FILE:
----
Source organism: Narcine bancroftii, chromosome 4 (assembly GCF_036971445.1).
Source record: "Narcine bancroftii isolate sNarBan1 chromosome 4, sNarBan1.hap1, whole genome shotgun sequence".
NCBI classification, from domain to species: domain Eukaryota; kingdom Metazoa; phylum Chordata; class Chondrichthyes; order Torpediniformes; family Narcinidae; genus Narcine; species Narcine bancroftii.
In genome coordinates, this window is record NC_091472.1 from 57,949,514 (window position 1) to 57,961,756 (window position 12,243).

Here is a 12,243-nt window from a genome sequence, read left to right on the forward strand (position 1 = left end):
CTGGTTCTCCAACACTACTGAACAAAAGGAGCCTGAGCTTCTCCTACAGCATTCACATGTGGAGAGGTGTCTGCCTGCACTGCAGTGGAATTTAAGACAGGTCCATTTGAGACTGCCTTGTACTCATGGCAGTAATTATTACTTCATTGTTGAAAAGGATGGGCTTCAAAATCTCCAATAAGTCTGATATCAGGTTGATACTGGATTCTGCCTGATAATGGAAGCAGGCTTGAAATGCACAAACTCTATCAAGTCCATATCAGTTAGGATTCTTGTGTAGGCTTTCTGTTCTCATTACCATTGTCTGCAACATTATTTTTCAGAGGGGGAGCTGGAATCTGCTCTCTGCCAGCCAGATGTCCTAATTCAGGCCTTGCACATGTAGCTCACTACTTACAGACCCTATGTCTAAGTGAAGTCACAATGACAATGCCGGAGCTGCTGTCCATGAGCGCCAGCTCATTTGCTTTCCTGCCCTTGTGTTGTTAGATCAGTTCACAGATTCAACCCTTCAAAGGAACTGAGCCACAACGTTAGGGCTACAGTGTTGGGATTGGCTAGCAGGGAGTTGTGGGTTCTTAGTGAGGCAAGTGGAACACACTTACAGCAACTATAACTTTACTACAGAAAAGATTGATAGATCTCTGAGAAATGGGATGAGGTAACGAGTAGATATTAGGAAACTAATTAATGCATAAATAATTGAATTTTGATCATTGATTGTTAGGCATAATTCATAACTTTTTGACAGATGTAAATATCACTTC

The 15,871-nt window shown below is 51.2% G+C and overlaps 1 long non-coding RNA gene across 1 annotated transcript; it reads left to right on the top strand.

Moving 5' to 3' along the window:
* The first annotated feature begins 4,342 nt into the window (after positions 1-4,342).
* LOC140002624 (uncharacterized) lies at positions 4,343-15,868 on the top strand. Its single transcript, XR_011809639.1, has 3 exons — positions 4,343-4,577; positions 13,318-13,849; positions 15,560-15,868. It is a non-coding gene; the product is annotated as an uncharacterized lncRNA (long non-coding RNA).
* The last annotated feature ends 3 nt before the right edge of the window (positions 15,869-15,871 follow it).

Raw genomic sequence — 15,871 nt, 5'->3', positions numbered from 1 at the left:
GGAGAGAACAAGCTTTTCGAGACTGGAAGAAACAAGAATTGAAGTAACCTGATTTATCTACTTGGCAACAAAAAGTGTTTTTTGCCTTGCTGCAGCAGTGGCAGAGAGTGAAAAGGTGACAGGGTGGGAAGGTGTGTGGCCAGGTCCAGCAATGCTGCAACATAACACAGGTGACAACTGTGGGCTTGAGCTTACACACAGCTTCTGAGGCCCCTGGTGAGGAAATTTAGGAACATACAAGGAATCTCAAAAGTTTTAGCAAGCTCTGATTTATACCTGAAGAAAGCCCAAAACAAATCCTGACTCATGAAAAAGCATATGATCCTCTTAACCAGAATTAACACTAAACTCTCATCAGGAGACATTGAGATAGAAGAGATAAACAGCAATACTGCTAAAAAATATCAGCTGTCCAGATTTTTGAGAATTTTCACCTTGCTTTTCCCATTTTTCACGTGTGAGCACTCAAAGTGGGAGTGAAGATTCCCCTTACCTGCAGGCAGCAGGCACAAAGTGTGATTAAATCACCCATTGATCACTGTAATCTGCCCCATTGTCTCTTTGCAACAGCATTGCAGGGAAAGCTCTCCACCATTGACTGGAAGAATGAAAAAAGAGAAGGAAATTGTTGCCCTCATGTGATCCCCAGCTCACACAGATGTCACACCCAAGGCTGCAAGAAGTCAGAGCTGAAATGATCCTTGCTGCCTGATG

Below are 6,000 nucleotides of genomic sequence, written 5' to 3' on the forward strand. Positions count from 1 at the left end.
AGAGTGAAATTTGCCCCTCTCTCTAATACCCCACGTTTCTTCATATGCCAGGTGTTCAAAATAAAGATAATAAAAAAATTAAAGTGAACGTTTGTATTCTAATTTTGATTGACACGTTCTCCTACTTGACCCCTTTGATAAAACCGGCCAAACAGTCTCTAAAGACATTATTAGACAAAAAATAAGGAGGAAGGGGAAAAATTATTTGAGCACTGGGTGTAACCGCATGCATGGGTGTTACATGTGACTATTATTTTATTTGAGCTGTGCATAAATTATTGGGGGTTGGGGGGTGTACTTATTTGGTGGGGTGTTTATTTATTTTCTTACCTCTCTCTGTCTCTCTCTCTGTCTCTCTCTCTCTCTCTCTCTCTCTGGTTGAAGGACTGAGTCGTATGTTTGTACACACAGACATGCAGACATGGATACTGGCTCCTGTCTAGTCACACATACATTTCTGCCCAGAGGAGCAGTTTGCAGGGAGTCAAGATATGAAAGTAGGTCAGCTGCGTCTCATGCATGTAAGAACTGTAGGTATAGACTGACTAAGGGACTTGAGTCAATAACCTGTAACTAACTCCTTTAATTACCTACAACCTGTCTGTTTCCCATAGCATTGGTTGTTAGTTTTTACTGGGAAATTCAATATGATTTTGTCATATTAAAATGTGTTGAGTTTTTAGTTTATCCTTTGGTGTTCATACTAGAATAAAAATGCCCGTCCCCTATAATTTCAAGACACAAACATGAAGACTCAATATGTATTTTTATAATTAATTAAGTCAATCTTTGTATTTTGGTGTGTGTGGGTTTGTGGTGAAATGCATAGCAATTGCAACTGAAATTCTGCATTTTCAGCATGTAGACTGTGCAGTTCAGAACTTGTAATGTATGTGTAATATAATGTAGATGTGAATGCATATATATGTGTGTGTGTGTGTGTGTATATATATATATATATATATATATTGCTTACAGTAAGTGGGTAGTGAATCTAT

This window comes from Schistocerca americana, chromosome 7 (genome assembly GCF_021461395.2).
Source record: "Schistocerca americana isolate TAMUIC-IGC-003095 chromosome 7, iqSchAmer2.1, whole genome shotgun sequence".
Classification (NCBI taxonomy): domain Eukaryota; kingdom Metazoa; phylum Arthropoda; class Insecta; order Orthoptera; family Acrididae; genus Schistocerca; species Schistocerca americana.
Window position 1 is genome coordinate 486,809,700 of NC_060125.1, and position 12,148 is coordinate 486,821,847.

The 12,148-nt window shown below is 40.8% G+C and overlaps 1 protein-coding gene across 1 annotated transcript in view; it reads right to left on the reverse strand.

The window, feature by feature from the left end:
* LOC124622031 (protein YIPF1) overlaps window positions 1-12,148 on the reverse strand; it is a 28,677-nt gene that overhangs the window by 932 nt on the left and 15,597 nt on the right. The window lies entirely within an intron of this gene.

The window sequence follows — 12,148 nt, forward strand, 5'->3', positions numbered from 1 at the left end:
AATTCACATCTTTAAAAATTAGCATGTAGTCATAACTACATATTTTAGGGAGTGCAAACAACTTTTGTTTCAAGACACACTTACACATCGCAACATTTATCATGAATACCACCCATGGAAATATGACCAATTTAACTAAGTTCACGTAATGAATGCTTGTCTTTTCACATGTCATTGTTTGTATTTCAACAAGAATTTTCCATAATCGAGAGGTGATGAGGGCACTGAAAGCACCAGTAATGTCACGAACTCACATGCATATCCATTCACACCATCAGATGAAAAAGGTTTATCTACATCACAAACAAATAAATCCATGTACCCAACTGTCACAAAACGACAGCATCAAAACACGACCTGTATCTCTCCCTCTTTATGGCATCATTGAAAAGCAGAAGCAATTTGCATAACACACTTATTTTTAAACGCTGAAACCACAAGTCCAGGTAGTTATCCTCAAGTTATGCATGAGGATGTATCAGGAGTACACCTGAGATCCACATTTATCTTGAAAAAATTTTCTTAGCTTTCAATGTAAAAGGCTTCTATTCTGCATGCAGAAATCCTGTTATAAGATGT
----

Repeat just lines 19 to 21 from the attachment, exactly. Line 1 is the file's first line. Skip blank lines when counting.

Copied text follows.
Window position 1 is genome coordinate 486,809,700 of NC_060125.1, and position 12,148 is coordinate 486,821,847.

The 12,148-nt window shown below is 40.8% G+C and overlaps 1 protein-coding gene across 1 annotated transcript in view; it reads right to left on the reverse strand.

The window, feature by feature from the left end: